Hyunsuh Kim

Japanese Knotweed; or, The Urban Frankenstein's "Monster"

Debunking urban lores surrounding the invasive plant

The plant is often described as the destructive force of nature that strangles and suffocates metal pipes from inside out and demolishes concrete buildings. Yet, reality is far from this horror story. In proposing the Japanese knotweed as the Dutch national flower, we examine the ways in which Japanese knotweed interacts with us and and our imaginations in our urban life.

This year, the Dutch government enacted the unprecedented exemption on the ban of introducing foreign species to the country in order to eradicate the Japanese knotweed using Japanese leaf fleas (Ng). On the outset, this action seems to be a clever embodiment of "an eye for an eye": "a foreign weapon for a foreign enemy". However, as much as the Japanese knotweed is despised and "combatted" here in the Netherlands, much of its infamous reputation in the context of urban infrastructure may be just that— a widespread belief.

The Japanese knotweed is considered a pest in European cities that grow through the smallest cracks between cement blocks and pipelines, in its spread destroying these infrastructures. However, systematic research on this issue has revealed that the species has a minor impact on urban infrastructures— the only plants that are capable of causing such damage are high water-use tree species (Fennell et al). Japanese knotweed often grow in the cracks of buildings, which have frequently led many to believe that they are the cause for the cracks, but no link has been found between the plant's growth and building damage . As the researchers put it, “the frequently stated ability of F. japonica to 'grow through concrete' is simply not supported by any evidence, as it is not possible due to the laws and principles of physics and biology”.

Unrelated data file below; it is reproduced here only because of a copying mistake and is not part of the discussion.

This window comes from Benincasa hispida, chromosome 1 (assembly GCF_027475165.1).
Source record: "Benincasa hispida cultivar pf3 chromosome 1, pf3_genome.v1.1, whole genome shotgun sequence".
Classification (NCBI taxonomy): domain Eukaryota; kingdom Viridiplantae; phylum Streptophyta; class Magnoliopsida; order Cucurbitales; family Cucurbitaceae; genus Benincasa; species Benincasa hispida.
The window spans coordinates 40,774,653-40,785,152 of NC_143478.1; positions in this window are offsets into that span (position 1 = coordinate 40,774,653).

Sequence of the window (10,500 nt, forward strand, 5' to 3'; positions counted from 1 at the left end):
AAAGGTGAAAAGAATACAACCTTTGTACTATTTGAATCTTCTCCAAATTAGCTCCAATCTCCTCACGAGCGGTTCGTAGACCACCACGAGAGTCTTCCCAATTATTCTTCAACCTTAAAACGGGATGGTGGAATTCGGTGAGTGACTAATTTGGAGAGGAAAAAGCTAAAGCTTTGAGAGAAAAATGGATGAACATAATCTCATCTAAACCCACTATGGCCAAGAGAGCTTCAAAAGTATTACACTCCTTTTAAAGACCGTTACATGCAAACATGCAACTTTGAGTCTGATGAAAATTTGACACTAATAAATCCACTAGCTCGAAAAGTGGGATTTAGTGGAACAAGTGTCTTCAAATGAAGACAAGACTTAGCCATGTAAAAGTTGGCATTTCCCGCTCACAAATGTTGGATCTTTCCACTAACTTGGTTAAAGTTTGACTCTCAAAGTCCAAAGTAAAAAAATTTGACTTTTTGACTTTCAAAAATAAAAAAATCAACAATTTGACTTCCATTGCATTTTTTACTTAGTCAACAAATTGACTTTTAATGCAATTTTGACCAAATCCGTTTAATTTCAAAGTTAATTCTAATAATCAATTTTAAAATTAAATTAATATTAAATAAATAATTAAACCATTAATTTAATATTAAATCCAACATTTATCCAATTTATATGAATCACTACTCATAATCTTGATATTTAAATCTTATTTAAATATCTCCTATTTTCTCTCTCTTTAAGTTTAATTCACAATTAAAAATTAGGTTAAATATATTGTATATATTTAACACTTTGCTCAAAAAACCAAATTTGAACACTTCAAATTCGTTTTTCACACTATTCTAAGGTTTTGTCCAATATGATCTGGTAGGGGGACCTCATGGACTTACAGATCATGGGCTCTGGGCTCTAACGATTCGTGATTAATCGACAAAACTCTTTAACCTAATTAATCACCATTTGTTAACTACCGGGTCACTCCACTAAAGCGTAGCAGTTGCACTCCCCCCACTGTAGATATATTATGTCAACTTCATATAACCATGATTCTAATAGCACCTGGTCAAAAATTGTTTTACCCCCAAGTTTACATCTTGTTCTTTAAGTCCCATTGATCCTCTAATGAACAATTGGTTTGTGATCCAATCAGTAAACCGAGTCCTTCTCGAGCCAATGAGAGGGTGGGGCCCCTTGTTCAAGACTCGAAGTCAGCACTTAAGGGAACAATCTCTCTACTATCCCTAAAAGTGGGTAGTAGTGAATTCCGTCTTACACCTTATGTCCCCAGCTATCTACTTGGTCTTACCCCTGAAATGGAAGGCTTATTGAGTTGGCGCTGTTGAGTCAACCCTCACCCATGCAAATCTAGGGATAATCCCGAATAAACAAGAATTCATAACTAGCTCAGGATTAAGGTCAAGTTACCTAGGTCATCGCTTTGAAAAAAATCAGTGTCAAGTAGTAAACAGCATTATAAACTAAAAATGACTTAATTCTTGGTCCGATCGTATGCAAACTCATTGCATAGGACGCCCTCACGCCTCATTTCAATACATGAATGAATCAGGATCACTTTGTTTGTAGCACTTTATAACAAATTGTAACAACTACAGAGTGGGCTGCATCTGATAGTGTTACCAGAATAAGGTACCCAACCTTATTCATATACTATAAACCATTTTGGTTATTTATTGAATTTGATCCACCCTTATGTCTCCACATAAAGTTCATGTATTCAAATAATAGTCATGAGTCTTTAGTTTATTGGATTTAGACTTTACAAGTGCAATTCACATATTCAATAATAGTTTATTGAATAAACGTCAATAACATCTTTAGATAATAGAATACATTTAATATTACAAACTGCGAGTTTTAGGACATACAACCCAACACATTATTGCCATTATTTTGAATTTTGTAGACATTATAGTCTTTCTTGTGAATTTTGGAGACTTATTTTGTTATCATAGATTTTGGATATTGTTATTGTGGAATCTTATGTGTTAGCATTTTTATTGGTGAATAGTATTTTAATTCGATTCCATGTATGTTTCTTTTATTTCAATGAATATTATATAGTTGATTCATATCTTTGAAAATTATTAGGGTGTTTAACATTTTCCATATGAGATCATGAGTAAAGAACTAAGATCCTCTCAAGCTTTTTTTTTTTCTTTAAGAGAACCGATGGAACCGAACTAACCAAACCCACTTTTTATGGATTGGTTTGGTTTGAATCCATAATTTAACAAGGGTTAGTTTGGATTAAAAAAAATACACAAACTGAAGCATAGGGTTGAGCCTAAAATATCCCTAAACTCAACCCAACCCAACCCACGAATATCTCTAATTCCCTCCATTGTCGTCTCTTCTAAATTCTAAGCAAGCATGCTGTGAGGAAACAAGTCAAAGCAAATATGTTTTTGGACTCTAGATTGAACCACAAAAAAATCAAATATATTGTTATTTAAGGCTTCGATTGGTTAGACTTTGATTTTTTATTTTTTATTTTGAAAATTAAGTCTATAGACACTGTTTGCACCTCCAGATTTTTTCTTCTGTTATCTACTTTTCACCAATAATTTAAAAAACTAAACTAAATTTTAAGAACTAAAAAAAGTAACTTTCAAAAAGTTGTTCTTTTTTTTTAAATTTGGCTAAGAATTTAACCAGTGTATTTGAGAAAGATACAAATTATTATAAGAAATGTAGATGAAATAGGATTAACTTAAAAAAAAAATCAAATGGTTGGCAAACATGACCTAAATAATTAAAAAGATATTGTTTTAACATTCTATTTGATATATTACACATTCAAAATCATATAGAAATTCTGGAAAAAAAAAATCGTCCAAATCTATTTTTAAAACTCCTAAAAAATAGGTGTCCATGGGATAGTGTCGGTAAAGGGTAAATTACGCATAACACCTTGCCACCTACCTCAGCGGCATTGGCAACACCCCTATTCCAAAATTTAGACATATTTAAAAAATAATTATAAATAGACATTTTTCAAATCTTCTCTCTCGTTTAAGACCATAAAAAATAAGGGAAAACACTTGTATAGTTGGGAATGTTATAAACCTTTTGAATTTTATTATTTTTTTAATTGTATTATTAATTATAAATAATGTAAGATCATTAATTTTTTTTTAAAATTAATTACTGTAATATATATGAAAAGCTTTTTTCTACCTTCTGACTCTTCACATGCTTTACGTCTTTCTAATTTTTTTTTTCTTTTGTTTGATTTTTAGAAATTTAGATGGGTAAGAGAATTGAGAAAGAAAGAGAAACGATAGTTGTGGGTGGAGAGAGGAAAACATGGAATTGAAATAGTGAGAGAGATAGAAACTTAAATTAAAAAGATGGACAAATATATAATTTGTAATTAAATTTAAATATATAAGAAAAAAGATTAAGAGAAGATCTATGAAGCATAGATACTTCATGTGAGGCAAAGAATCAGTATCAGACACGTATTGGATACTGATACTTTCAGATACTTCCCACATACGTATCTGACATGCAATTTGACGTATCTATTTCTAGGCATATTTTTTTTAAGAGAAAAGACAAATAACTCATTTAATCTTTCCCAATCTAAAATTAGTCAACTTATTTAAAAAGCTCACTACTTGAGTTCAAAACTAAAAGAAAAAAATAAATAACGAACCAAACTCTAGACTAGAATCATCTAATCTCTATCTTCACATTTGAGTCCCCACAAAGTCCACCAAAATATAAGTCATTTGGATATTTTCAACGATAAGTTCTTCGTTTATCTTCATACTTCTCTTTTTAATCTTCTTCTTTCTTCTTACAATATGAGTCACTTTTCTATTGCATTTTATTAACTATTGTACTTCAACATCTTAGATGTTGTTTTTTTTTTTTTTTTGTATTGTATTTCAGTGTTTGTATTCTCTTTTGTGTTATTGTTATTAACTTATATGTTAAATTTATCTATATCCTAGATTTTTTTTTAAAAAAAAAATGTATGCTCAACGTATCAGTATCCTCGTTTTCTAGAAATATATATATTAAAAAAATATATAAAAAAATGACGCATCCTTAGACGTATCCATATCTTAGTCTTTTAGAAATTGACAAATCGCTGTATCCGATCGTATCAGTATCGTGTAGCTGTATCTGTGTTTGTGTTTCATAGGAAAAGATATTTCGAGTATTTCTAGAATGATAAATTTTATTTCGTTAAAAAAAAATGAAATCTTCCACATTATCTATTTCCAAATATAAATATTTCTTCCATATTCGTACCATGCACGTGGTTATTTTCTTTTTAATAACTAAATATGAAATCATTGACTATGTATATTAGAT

Yet in 2019, the municipality of Amsterdam allocated 8.2 million euros into diligently clearing monuments, quays and sewers from Japanese knotweed (Heijden). In the UK, lenders have even refused mortgage applications whenever the plant was found in the garden or neighboring garden, which further increased resentment against the plant by the property owners who cannot receive loans, and their several attempts to “eradicate it by digging out the plant to a depth of about three metres with an excavator”, only to see it grow back the following year ("Dudley widow faces uncertain future after home left worthless by knotweed"; "Fallopia Japonica”). 


Japanese knotweed eradication - Eradication of Japanese knotweed in Northern Ireland. Image source: Geograph. https://www.geograph.ie/photo/4194866

Why all the fuss? It appears to me that the very ability of Japanese knotweed to coexist with concrete, so readily mingling with and leaning onto man-built structures, being a plant that (doesn’t) love a wall, creates an unsettling tension for those of us who would rather keep the two spheres separate.

In Floriade whisperings, a series of audio recordings that retell the stories of the plants of Amstelpark as imagined from their perspectives, artists Krijn Christiaansen and Cathelijne Montens describe the Japanese knotweed as one that is “creepy, calculating and used to being abused and rejected” (Christiaansen & Montens). Emigrating from the volcanic slopes of East Asia to the sidewalks of Europe and America, it is an "adventurer" and a "classic example of a survivor". Christiaansen and Montens personify this once cherished, now despised plant with a vengeful, malicious voice:

"They dumped me along the borders of the Amstel river, or the verges of that stinkin’ 18 motorway, they have attacked with boiling water, with pigs, with streamers and bush-cutters, and even liquid nitrogen! They shout “No foreign plants here!” and trample on me, and that is something you should never do to a Japanese knotweed."